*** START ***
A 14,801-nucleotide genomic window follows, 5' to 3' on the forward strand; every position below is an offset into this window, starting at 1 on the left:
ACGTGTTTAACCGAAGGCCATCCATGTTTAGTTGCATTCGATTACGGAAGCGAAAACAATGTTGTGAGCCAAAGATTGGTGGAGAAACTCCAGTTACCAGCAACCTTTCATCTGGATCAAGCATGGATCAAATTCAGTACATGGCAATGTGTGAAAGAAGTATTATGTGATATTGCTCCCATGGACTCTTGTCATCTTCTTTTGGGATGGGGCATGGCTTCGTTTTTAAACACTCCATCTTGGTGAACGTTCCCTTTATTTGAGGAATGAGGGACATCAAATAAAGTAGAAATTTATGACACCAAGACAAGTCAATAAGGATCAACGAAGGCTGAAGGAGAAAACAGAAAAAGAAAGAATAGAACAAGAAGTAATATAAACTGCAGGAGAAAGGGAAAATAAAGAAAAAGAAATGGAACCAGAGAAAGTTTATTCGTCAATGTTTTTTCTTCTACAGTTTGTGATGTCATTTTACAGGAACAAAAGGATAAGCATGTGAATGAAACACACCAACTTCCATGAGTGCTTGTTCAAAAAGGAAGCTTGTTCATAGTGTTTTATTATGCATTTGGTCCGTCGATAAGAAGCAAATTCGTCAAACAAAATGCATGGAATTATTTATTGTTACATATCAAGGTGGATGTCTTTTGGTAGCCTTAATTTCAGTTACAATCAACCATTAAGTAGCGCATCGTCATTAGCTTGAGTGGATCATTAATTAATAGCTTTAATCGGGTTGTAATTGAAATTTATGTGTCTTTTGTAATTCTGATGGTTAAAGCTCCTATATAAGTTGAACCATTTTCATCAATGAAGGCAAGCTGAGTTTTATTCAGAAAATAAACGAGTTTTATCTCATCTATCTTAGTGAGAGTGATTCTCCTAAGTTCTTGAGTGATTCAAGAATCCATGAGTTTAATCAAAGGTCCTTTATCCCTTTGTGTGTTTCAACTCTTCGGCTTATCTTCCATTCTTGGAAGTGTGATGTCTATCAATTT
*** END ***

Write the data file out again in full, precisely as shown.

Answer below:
A 14,801-nucleotide genomic window follows, 5' to 3' on the forward strand; every position below is an offset into this window, starting at 1 on the left:
ACGTGTTTAACCGAAGGCCATCCATGTTTAGTTGCATTCGATTACGGAAGCGAAAACAATGTTGTGAGCCAAAGATTGGTGGAGAAACTCCAGTTACCAGCAACCTTTCATCTGGATCAAGCATGGATCAAATTCAGTACATGGCAATGTGTGAAAGAAGTATTATGTGATATTGCTCCCATGGACTCTTGTCATCTTCTTTTGGGATGGGGCATGGCTTCGTTTTTAAACACTCCATCTTGGTGAACGTTCCCTTTATTTGAGGAATGAGGGACATCAAATAAAGTAGAAATTTATGACACCAAGACAAGTCAATAAGGATCAACGAAGGCTGAAGGAGAAAACAGAAAAAGAAAGAATAGAACAAGAAGTAATATAAACTGCAGGAGAAAGGGAAAATAAAGAAAAAGAAATGGAACCAGAGAAAGTTTATTCGTCAATGTTTTTTCTTCTACAGTTTGTGATGTCATTTTACAGGAACAAAAGGATAAGCATGTGAATGAAACACACCAACTTCCATGAGTGCTTGTTCAAAAAGGAAGCTTGTTCATAGTGTTTTATTATGCATTTGGTCCGTCGATAAGAAGCAAATTCGTCAAACAAAATGCATGGAATTATTTATTGTTACATATCAAGGTGGATGTCTTTTGGTAGCCTTAATTTCAGTTACAATCAACCATTAAGTAGCGCATCGTCATTAGCTTGAGTGGATCATTAATTAATAGCTTTAATCGGGTTGTAATTGAAATTTATGTGTCTTTTGTAATTCTGATGGTTAAAGCTCCTATATAAGTTGAACCATTTTCATCAATGAAGGCAAGCTGAGTTTTATTCAGAAAATAAACGAGTTTTATCTCATCTATCTTAGTGAGAGTGATTCTCCTAAGTTCTTGAGTGATTCAAGAATCCATGAGTTTAATCAAAGGTCCTTTATCCCTTTGTGTGTTTCAACTCTTCGGCTTATCTTCCATTCTTGGAAGTGTGATGTCTATCAATTT